July 12, 1932: Senators erase 7-run deficit thanks to 8 White Sox errors

This article was written by Ken Carrano

Joe Cronin (TRADING CARD DB)The Washington Senators had a good year in 1932 – their final season tally shows them with 93 wins, good enough for third place in a New York Yankees-dominated American League. The Senators got to their 93 wins in the traditional way – playing OK against the better teams in the league and beating the bottom-dwellers. They were the only team not to have a losing record against the Yankees in 1932, going 11-11 against New York. And if there was the term “Sox” in your name, the Senators would have your number. They went a combined 35-9 against the Boston Red Sox (17-5) and Chicago White Sox (18-4). The White Sox should have done one better than that but couldn’t get out of their own way on July 12 at Griffith Stadium.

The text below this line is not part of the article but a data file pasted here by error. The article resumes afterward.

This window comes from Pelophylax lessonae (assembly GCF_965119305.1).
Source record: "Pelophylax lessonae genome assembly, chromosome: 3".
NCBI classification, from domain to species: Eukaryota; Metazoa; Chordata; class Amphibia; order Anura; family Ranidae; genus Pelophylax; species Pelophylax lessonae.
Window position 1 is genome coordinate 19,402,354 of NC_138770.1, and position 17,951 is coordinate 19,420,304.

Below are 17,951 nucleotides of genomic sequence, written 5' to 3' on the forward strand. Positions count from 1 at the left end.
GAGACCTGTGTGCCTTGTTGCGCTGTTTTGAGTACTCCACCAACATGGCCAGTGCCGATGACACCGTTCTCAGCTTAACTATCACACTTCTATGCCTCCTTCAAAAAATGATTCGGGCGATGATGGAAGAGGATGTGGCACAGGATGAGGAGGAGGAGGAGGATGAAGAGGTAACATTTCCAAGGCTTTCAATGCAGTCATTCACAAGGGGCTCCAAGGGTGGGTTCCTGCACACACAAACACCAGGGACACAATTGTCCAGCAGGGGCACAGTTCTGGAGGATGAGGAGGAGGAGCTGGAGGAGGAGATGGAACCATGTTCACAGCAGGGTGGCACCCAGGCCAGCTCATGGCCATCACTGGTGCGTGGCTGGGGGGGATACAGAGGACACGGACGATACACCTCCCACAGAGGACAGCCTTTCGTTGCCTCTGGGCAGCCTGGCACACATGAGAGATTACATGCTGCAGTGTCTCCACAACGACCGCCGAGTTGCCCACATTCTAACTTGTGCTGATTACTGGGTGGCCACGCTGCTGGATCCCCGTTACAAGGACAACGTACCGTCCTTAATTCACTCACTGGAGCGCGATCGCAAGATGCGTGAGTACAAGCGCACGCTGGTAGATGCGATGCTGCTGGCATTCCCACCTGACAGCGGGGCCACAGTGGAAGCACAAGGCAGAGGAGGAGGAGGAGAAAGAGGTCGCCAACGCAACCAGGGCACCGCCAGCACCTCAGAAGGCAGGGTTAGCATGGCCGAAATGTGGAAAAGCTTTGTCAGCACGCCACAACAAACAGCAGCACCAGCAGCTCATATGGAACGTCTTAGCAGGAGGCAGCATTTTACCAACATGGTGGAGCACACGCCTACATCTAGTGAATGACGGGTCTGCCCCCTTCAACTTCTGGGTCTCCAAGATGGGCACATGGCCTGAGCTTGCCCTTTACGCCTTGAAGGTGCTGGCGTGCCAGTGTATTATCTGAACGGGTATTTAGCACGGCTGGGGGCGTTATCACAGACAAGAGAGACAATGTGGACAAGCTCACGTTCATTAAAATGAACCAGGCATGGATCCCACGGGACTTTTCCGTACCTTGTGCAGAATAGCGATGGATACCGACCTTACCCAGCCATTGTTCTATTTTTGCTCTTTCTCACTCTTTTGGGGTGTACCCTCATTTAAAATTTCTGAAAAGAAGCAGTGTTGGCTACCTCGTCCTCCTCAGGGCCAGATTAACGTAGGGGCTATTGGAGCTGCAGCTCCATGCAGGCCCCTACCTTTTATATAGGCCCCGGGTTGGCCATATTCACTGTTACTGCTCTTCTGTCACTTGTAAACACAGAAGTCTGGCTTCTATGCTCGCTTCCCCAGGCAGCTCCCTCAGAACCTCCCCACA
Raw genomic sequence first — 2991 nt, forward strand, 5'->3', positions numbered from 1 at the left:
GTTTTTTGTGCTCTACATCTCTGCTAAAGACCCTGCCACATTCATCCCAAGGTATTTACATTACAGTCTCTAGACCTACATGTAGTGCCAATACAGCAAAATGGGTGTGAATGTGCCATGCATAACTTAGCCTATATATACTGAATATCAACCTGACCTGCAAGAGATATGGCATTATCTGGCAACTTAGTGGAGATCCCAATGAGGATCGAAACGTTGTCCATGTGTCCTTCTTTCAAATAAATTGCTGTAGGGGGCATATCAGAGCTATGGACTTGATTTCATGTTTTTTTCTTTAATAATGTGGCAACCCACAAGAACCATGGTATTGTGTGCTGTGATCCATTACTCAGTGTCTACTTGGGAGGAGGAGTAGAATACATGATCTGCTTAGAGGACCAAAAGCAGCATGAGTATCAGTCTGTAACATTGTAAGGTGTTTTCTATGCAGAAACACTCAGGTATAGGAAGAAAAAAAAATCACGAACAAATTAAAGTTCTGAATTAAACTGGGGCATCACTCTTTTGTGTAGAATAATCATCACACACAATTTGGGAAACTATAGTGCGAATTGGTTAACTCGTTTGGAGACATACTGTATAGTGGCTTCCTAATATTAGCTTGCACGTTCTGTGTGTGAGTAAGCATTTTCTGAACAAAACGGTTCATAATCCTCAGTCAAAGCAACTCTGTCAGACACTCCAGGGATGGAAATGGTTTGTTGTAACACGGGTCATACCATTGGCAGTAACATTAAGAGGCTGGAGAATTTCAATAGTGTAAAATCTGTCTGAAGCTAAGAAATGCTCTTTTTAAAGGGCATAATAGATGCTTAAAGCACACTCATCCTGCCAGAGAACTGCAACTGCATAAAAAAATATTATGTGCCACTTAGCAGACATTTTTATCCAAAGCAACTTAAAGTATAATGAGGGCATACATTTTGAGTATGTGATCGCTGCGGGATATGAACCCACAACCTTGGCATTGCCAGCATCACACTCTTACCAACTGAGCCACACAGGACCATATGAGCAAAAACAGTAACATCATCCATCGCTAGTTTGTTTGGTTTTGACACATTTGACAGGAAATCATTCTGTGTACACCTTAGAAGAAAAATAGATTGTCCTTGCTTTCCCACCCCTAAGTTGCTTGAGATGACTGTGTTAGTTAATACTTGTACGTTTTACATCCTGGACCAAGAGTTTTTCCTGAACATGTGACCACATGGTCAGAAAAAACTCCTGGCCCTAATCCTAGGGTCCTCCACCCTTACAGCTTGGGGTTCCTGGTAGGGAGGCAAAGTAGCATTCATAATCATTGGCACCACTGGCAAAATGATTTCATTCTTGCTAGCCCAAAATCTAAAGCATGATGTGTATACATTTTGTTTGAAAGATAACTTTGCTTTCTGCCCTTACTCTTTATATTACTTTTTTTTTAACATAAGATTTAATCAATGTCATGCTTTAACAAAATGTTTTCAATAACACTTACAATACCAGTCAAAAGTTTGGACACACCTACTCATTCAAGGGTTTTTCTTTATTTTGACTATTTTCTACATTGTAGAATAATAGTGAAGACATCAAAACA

The game couldn’t have started any better for the struggling White Sox. Bob Seeds led off the game against Senators hurler Bobby Burke with a triple and scored on an infield grounder off the bat of Billy Sullivan. Burke survived the first inning but didn’t record an out in the second. Lu Blue started the White Sox’ big inning with a single, which was followed by another single by Luke Appling, who had an interesting day. Frank Grube followed with a grounder to first base, but Joe Kuhel slipped and couldn’t get to the bag for the putout, loading the bases. Sad Sam Jones helped his own cause by singling home Blue and Appling. Seeds followed with his second extra-base hit in as many innings, a double that scored Grube and Jones. At this point Senators manager Walter Johnson, a man who knew something about pitching, knew enough to replace the ineffective Burke with Dick Coffman. Coffman was just marginally better: Jackie Hayes beat out a bunt, then was forced at second on a Sullivan grounder with Seeds scoring. Red Kress brought Sullivan home with a triple, but was stranded at third, leaving the White Sox with a 7-0 advantage after an inning and a half.